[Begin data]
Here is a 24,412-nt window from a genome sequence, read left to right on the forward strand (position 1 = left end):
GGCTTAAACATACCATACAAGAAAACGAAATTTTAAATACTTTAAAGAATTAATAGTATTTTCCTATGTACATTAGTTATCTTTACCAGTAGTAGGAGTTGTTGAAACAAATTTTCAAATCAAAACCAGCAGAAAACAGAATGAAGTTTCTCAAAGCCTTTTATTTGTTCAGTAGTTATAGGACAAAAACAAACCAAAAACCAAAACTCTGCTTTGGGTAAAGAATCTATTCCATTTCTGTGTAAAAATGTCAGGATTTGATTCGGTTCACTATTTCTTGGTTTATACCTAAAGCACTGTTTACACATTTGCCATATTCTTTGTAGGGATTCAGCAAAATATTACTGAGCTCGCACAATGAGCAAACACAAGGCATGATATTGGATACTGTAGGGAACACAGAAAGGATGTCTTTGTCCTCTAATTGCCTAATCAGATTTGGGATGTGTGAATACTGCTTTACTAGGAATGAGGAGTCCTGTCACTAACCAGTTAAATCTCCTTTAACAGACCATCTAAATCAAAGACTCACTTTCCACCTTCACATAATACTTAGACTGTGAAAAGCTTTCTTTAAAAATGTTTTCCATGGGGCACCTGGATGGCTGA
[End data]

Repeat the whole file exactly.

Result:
Here is a 24,412-nt window from a genome sequence, read left to right on the forward strand (position 1 = left end):
GGCTTAAACATACCATACAAGAAAACGAAATTTTAAATACTTTAAAGAATTAATAGTATTTTCCTATGTACATTAGTTATCTTTACCAGTAGTAGGAGTTGTTGAAACAAATTTTCAAATCAAAACCAGCAGAAAACAGAATGAAGTTTCTCAAAGCCTTTTATTTGTTCAGTAGTTATAGGACAAAAACAAACCAAAAACCAAAACTCTGCTTTGGGTAAAGAATCTATTCCATTTCTGTGTAAAAATGTCAGGATTTGATTCGGTTCACTATTTCTTGGTTTATACCTAAAGCACTGTTTACACATTTGCCATATTCTTTGTAGGGATTCAGCAAAATATTACTGAGCTCGCACAATGAGCAAACACAAGGCATGATATTGGATACTGTAGGGAACACAGAAAGGATGTCTTTGTCCTCTAATTGCCTAATCAGATTTGGGATGTGTGAATACTGCTTTACTAGGAATGAGGAGTCCTGTCACTAACCAGTTAAATCTCCTTTAACAGACCATCTAAATCAAAGACTCACTTTCCACCTTCACATAATACTTAGACTGTGAAAAGCTTTCTTTAAAAATGTTTTCCATGGGGCACCTGGATGGCTGA